Chris Blattman

Should Jay-Z read more foreign policy?

thegame_540

“The way that rappers compete with each other — this is soft power,” says Mark Lynch, author of a recent article for Foreign Policy.com comparing world politics to rap feuds. “This is the way you try and make a reputation, try and get what you want, and you have to do it through this very intricate series of alliances.”

…The conflict in question is between established rapper Jay-Z and and up-and-comer known as The Game. Jay-Z has been attacking other rappers for using Auto-Tune software, which corrects pitch while singers record…

“He’s saying ‘these are the rules of the international system. If you want to be a civilized member of our international society, you have to not pursue nuclear weapons,”’ Lynch says.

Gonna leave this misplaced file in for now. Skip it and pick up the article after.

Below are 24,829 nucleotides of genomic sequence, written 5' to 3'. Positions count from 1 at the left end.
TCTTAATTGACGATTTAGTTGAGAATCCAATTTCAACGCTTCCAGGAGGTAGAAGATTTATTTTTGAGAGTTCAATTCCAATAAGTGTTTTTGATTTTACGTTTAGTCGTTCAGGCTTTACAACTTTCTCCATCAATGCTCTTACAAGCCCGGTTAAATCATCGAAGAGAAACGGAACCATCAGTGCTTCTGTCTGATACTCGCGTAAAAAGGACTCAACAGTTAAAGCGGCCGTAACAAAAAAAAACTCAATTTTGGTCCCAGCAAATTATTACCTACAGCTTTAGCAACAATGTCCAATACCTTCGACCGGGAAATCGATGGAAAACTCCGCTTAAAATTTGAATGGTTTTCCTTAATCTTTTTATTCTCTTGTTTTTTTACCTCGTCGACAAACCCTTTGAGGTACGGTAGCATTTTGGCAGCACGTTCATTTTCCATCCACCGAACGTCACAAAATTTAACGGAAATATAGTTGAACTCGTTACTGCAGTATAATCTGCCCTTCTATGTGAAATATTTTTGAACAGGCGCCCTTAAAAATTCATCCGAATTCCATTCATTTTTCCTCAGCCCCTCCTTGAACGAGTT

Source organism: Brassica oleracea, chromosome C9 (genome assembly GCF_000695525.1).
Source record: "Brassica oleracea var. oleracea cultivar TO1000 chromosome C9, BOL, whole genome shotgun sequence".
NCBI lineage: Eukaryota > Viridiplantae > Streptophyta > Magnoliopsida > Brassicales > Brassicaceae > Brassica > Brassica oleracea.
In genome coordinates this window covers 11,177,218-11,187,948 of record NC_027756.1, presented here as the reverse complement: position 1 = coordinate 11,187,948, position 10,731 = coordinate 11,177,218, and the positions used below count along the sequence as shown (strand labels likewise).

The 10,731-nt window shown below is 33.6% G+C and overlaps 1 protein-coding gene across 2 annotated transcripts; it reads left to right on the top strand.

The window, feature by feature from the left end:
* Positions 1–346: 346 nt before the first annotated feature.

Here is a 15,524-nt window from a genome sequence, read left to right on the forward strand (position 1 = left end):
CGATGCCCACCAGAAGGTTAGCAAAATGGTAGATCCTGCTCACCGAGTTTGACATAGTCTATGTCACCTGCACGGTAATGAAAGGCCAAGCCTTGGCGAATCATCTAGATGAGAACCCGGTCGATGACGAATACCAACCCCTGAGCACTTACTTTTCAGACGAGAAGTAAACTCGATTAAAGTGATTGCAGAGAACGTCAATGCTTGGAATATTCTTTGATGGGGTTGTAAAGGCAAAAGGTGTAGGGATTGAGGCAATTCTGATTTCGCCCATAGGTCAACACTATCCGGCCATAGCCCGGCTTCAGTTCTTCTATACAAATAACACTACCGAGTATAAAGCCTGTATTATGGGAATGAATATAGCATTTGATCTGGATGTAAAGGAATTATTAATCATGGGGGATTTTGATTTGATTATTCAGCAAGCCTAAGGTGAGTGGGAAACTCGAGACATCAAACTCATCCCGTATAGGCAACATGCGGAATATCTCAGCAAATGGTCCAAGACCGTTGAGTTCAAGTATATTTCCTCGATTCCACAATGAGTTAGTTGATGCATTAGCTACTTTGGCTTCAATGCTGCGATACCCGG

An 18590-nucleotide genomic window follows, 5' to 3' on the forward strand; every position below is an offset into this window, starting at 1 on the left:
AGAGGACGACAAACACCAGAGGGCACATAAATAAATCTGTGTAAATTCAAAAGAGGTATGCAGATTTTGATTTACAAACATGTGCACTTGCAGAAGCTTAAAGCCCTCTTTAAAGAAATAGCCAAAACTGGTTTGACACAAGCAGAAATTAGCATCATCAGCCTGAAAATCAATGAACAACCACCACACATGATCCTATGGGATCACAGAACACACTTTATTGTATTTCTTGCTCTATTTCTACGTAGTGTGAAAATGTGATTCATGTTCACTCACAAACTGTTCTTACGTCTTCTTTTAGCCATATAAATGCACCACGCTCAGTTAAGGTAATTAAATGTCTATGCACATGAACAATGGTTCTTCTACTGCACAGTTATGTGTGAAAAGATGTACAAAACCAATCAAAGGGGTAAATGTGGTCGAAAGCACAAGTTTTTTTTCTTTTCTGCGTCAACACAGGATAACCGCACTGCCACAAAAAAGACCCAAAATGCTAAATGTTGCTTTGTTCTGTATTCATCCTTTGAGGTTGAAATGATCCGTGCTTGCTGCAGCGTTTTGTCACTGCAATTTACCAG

The Game is using the opportunity to tag Jay-Z as old and irrelevant.

There’s a history of this in the rap world: 50 Cent rose to power by destroying the career of Ja Rule. Jay-Z did that to a number of people while he was a rising power.

“If you go back to, like, 19th century bounce-power politics, this is how rising powers would make it,” Lynch says, citing conflicts between Japan and Russian as well as among rising powers in Europe. “If they wanted to get somewhere, they had to take someone out.”

That is from NPR news. An excellent radio interview with Lynch is here.

See Lynch’s blog on rap wars middle east politics.

5 Responses

  1. “50 Cent rose to power by destroying the career of Ja Rule.”

    Ridiculous statement. As if one guy disappeared to let the other guy appear. Journalists and researchers should stick to what they know, or at least do their homework.

  2. As someone who has stated in his lyrics that he’s “like Che Guevara with bling on”, Jay-z clearly already has a nuanced view on global politics…

  3. Dude, doesn’t sound like much of a testable implication… but who kidding themself about it being political “science” anyway… Dept. of Political Story-telling, anyone?

Comments are closed.

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